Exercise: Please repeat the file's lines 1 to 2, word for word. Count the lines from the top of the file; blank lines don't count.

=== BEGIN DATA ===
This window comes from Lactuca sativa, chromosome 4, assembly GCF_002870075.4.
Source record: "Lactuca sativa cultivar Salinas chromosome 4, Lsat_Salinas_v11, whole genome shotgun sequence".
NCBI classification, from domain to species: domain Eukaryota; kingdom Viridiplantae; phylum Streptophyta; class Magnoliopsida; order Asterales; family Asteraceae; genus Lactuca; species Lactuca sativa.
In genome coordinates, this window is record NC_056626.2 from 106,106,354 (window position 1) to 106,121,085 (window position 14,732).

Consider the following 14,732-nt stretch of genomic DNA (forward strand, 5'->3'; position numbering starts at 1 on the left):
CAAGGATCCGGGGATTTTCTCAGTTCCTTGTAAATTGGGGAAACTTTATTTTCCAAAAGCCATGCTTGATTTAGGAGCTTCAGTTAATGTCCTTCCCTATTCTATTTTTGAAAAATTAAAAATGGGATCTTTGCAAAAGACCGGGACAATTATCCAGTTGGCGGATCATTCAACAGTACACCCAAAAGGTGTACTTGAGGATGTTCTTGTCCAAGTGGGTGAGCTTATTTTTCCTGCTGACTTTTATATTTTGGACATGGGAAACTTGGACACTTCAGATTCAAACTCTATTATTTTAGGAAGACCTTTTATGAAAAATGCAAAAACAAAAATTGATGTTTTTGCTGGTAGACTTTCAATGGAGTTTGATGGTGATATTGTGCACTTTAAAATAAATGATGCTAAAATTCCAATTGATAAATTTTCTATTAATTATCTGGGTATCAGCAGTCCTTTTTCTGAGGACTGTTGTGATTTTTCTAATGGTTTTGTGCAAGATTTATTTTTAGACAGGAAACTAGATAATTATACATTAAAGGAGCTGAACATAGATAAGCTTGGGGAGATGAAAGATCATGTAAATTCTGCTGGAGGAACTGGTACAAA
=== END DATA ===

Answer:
This window comes from Lactuca sativa, chromosome 4, assembly GCF_002870075.4.
Source record: "Lactuca sativa cultivar Salinas chromosome 4, Lsat_Salinas_v11, whole genome shotgun sequence".